Fed tapering may make Indian market more reliant on domestic flows: Punita Kumar Sinha – Economic Times

“We may not be as concerned about inflation but if global liquidity starts getting reduced, that will have an impact across the globe and then we would be very reliant on domestic flows to keep the markets buoyant,” says Punita Kumar Sinha, Founder, Managing Partner & CIO, Pacific Paradigm Advisors.


What kind of an impact would Fed tapering have on equities?
I do not think the equity markets have really priced in the Fed tapering fully. The Fed’s balance sheet since last year has expanded by $3-4 trillion and that is a lot of expansion.

As the Fed starts tapering, some of the liquidity is going to get pulled out of the markets and it will definitely have some impact. The reason for the Fed tapering at least in the US is there is very strong employment, everybody is getting lots of jobs and a lot of people have quit the workforce and they have just made a lot of money either in the stock markets or they feel that they just do not need to work because of the stimulus packages. As a result, there is wage inflation.

If you look at the inflation forecast, while about a year or two ago, inflation was running at about 1%, the forecasts are CPI in the US is already running at 4-5%, that is pretty high and of course the forecasts are with the Fed tapering that inflation will come down next year.

We see similar patterns of inflation rising across the globe because of stimulus packages and supply chain disruptions and the demand picking up. India is slightly different in the sense that we have not had so much wage inflation, our employment activity is not as strong as what we are seeing in the US and growth is still not at its peak. The companies also are not operating at peak capacity.

So we may not be as concerned about inflation but if global liquidity starts getting reduced, that will have an impact across the globe and then we would be very reliant on our domestic flows to keep the markets buoyant.

Inflation has really been felt in India by India Inc. Until now they have been able to pass on the raw material cost inflation to consumers but at some point they will have to choose between margins or volumes. What does one need to do with inflation sensitive sectors?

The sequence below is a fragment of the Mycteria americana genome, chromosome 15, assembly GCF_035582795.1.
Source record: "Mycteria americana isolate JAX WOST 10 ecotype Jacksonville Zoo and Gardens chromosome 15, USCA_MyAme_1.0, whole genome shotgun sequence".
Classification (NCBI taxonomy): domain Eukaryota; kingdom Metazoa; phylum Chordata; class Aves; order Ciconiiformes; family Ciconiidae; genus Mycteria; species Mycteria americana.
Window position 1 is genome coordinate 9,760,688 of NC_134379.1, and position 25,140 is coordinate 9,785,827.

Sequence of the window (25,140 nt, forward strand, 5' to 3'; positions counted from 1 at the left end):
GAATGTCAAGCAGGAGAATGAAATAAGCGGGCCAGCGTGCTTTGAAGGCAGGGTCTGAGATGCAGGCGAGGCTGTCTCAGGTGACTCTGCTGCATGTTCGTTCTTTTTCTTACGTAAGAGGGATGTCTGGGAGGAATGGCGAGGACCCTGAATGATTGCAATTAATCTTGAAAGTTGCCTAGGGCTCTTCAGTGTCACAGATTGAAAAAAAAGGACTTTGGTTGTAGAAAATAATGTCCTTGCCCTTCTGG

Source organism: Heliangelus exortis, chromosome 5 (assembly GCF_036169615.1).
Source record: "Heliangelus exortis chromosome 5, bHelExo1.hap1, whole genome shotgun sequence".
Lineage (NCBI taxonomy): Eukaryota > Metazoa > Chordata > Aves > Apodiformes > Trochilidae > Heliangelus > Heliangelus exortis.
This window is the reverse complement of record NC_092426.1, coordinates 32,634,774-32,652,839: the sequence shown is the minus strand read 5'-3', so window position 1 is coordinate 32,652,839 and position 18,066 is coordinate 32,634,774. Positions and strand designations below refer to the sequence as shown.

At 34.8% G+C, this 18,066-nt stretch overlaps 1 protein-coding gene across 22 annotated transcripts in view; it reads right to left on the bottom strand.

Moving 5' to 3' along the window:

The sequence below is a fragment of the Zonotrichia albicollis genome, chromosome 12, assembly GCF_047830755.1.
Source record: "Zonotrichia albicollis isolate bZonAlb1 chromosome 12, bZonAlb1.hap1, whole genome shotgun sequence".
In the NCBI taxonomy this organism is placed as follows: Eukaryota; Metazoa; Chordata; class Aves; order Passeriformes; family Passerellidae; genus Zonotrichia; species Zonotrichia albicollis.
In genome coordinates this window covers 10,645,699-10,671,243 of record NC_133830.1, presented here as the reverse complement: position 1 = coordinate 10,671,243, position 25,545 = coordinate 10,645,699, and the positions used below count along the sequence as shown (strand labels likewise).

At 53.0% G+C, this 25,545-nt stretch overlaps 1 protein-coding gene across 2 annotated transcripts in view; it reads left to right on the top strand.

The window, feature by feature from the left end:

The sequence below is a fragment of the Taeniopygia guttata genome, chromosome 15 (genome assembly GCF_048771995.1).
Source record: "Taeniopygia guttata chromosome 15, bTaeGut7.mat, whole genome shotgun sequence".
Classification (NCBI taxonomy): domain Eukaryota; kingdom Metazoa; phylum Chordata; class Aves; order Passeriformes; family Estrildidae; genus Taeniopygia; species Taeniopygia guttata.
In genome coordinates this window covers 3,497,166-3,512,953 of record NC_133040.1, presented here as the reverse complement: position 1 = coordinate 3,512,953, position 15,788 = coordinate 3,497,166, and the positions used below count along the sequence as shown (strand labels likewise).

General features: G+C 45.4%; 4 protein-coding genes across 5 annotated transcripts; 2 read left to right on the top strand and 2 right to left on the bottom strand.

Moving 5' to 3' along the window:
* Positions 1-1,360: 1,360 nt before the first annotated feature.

There is a view that this inflationary is transitory. I am not sure I fully subscribe to that. I think it will take some time for the supply chain issues to resolve. A lot of companies and sectors are reliant on China for raw materials and that has also been a problem. The dependence on China is clearly hurting the global economy and so companies around the world have been diversifying their supply chains and trying to find alternatives and that might take some time, but hopefully that will eventually create less pressure on the companies in terms of their supply issues. So inflation is a concern but I do not think we are seeing that kind of wage inflation in India yet.

The demand side has not really picked up as strongly and so inflation is really supply led and whether companies can pass on that depends a little bit on how the demand grows because we still have not fully recovered. There is still a lot of unemployment and as that improves and demand keeps up, the companies will be able to pass on all the prices because some consumers are already feeling the pressure and we need to see employment picking up and demand keeping pace and then perhaps there may be less margin pressure on the companies. But yes, for the short term, there is margin pressure because of raw material prices.

source: Fed tapering may make Indian market more reliant on domestic flows: Punita Kumar Sinha – Economic Times

Tags: #domestic flows #et now #fed tapering #Fed Tapering | inflation #Inflation #pacific paradigm advisors #punita kumar sinha #stock market

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